Sales of e-cigarettes – particularly those with high nicotine content, similar to traditional cigarettes – skyrocketed in the US in 2017. Proponents of e-cigarettes say this jump in sales should lead to a jump in those quitting smoking, pointing to some clinical trials as evidence of this.
Unfortunately, this didn’t work out in practice. According to a new paper in BMJ Tobacco Control, e-cigarettes were linked to lower success rates for those who tried to quit smoking, and they weren’t any better at preventing relapses.
The study examines data from a US national long-term study on smoking. The researchers looked specifically at data from 2017-2019, on 3,578 established smokers who’d recently tried to quit and 1,323 recent former smokers.
“We found little evidence that smokers took part in the 2017 surge in e-cigarette sales, which was associated with the introduction of the high-nicotine JUUL e-cigarette,” says co-author Professor John Pierce, a researcher at UC San Diego and UC San Diego Moores Cancer Centre, US.
“This is the first survey in which e-cigarettes were less popular as a smoking cessation aid than FDA-approved pharmaceutical aids. Not only were e-cigarettes not as popular, but they were associated with less successful quitting.”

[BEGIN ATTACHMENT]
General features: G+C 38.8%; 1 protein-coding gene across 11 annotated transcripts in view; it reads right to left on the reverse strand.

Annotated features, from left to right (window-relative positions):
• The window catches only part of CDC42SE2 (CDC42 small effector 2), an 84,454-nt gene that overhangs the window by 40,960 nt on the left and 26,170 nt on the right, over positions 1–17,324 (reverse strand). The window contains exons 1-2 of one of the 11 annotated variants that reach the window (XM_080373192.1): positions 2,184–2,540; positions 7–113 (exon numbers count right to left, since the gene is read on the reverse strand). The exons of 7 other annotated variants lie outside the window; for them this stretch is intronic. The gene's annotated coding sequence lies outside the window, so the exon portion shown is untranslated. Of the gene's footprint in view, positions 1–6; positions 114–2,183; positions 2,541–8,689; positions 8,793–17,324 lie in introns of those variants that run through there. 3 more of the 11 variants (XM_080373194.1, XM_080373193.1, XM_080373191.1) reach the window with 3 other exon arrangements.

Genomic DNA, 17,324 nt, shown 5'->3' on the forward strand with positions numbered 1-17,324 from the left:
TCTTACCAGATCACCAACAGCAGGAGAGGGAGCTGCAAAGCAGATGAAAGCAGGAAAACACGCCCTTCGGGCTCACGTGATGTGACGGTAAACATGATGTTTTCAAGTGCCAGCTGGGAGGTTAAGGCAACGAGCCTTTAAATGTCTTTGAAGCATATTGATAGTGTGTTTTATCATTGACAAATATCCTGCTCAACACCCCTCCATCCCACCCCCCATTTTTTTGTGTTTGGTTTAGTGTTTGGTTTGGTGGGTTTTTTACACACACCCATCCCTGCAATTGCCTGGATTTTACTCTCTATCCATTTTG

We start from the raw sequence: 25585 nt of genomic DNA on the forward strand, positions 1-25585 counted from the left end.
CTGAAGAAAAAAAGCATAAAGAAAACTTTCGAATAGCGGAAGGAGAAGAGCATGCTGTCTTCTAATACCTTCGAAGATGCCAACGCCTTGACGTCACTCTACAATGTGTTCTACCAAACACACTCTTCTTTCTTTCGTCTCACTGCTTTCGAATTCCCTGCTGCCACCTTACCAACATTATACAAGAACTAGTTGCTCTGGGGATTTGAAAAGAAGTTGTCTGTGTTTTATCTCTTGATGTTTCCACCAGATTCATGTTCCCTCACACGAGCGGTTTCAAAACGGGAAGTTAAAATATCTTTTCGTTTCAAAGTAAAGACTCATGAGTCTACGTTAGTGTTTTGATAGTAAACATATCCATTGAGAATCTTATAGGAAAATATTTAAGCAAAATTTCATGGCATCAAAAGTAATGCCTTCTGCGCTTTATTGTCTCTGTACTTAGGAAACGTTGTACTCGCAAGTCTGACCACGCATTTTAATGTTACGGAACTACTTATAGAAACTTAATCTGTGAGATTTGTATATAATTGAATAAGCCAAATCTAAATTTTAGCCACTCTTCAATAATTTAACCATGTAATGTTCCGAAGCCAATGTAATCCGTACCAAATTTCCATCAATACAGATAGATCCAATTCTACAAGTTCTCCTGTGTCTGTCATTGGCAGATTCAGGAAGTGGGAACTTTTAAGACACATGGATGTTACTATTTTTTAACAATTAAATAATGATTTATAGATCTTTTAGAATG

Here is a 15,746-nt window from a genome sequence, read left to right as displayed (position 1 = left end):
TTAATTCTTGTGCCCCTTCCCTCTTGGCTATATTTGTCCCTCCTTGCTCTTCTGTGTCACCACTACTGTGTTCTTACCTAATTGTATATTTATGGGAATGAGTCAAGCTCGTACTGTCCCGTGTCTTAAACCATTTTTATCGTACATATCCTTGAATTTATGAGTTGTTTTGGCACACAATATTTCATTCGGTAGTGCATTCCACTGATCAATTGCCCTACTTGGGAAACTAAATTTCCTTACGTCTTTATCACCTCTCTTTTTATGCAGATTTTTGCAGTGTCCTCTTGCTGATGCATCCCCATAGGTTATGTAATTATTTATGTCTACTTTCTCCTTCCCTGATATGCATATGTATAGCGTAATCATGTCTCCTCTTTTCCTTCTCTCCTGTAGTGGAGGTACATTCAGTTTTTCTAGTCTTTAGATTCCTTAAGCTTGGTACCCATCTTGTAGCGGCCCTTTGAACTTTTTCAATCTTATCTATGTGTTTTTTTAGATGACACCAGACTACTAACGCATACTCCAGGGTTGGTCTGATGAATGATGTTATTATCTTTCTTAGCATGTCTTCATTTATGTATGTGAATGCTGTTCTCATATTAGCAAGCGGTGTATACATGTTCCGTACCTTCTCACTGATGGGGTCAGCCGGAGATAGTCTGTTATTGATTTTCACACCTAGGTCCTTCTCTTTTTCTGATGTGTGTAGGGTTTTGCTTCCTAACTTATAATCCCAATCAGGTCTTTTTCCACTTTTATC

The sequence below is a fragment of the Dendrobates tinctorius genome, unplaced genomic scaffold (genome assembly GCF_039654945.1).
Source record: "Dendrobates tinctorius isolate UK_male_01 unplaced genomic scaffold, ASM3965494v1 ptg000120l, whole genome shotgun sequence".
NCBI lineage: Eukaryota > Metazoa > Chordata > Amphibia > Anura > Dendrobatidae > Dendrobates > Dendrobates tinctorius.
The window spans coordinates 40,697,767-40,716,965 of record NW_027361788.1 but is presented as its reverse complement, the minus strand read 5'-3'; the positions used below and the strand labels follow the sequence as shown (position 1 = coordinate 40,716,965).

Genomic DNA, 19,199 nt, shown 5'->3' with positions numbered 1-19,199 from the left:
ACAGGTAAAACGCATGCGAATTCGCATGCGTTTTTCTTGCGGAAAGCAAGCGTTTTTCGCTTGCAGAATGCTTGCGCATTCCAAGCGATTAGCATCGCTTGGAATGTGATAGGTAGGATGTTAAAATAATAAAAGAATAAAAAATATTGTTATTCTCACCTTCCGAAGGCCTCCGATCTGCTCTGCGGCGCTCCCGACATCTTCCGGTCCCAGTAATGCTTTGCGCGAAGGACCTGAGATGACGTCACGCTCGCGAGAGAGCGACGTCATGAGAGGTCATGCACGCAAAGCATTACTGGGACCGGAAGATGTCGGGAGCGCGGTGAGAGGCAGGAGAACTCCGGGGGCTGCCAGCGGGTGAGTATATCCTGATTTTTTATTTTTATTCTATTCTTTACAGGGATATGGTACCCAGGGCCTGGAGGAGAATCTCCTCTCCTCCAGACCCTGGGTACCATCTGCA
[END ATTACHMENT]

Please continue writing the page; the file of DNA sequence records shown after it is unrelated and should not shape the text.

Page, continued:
In 2017, over 12% of recent quitters reported using e-cigarettes to quit – either by themselves or with other aids. About 2.5% used other tobacco products, and 21% used pharmaceutical aids or nicotine replacement therapy. Almost two-thirds of respondents (64%) didn’t use anything.
By 2019, those who had used e-cigarettes were less likely to have successfully quit than those who’d gone cold-turkey – 10% versus 19%. In this study, “successful quitting” was defined as having gone 12 months without using tobacco products.
However, the number of respondents who were using or planning to use e-cigarettes to quit had nearly doubled – to 22% of all respondents.
The researchers stress that their study is observational – this data can’t show that e-cigarettes are the cause for these failed quitting attempts. But they do point out that their real-world data sits in contrast to other randomised clinical trials, which tend to slightly favour e-cigarettes over other quitting methods.
“RCTs [randomised clinical trials] are usually conducted under optimal conditions, which means that they may not translate to the effectiveness of the product in community settings,” point out the authors in their paper.
Ellen Phiddian is a science journalist at Cosmos. She has a BSc (Honours) in chemistry and science communication, and an MSc in science communication, both from the Australian National University.
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